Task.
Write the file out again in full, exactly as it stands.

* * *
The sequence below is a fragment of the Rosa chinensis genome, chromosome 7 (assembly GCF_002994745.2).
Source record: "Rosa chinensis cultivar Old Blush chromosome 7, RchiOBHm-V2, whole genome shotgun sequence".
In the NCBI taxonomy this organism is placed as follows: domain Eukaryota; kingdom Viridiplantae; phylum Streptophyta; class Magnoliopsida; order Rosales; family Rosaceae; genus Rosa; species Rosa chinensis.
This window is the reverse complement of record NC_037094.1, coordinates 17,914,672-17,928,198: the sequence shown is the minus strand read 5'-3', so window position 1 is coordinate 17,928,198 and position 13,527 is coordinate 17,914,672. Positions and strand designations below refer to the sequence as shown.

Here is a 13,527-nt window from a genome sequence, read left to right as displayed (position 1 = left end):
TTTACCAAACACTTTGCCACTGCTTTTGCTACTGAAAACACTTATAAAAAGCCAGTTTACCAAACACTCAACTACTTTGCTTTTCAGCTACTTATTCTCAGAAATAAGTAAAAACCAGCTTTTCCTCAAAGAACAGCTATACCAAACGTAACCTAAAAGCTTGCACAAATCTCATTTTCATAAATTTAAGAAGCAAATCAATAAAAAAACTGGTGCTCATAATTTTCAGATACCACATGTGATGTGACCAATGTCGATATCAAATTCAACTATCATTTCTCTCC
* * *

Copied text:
The sequence below is a fragment of the Rosa chinensis genome, chromosome 7 (assembly GCF_002994745.2).
Source record: "Rosa chinensis cultivar Old Blush chromosome 7, RchiOBHm-V2, whole genome shotgun sequence".
In the NCBI taxonomy this organism is placed as follows: domain Eukaryota; kingdom Viridiplantae; phylum Streptophyta; class Magnoliopsida; order Rosales; family Rosaceae; genus Rosa; species Rosa chinensis.
This window is the reverse complement of record NC_037094.1, coordinates 17,914,672-17,928,198: the sequence shown is the minus strand read 5'-3', so window position 1 is coordinate 17,928,198 and position 13,527 is coordinate 17,914,672. Positions and strand designations below refer to the sequence as shown.

Here is a 13,527-nt window from a genome sequence, read left to right as displayed (position 1 = left end):
TTTACCAAACACTTTGCCACTGCTTTTGCTACTGAAAACACTTATAAAAAGCCAGTTTACCAAACACTCAACTACTTTGCTTTTCAGCTACTTATTCTCAGAAATAAGTAAAAACCAGCTTTTCCTCAAAGAACAGCTATACCAAACGTAACCTAAAAGCTTGCACAAATCTCATTTTCATAAATTTAAGAAGCAAATCAATAAAAAAACTGGTGCTCATAATTTTCAGATACCACATGTGATGTGACCAATGTCGATATCAAATTCAACTATCATTTCTCTCC